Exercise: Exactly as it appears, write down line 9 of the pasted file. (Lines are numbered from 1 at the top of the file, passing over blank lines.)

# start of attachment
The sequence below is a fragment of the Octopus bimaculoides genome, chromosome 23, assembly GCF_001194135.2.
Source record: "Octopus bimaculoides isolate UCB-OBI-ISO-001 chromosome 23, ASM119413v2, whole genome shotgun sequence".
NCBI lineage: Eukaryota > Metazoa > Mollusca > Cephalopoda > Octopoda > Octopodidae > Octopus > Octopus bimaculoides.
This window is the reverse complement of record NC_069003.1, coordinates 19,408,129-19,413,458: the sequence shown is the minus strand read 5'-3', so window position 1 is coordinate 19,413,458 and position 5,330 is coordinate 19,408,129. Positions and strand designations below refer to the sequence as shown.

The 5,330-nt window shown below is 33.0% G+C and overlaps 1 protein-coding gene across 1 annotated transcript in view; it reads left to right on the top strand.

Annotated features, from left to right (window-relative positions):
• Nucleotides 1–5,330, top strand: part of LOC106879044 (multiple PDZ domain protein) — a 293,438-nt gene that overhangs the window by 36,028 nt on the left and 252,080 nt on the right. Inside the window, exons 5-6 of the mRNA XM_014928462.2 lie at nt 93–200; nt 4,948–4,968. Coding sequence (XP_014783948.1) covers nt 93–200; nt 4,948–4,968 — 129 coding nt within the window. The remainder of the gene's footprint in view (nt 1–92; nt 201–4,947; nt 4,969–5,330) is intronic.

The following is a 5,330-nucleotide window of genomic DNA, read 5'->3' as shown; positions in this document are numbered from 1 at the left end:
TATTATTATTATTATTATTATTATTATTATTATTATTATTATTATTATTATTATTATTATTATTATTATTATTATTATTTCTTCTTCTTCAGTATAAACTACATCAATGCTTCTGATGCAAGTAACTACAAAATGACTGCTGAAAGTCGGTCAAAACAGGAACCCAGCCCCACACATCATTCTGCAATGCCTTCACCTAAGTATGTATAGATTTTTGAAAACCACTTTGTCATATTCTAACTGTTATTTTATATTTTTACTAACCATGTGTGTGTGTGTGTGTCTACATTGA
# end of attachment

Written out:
TATTATTATTATTATTATTATTATTATTATTATTATTATTATTATTATTATTATTATTATTATTATTATTATTATTATTTCTTCTTCTTCAGTATAAACTACATCAATGCTTCTGATGCAAGTAACTACAAAATGACTGCTGAAAGTCGGTCAAAACAGGAACCCAGCCCCACACATCATTCTGCAATGCCTTCACCTAAGTATGTATAGATTTTTGAAAACCACTTTGTCATATTCTAACTGTTATTTTATATTTTTACTAACCATGTGTGTGTGTGTGTGTCTACATTGA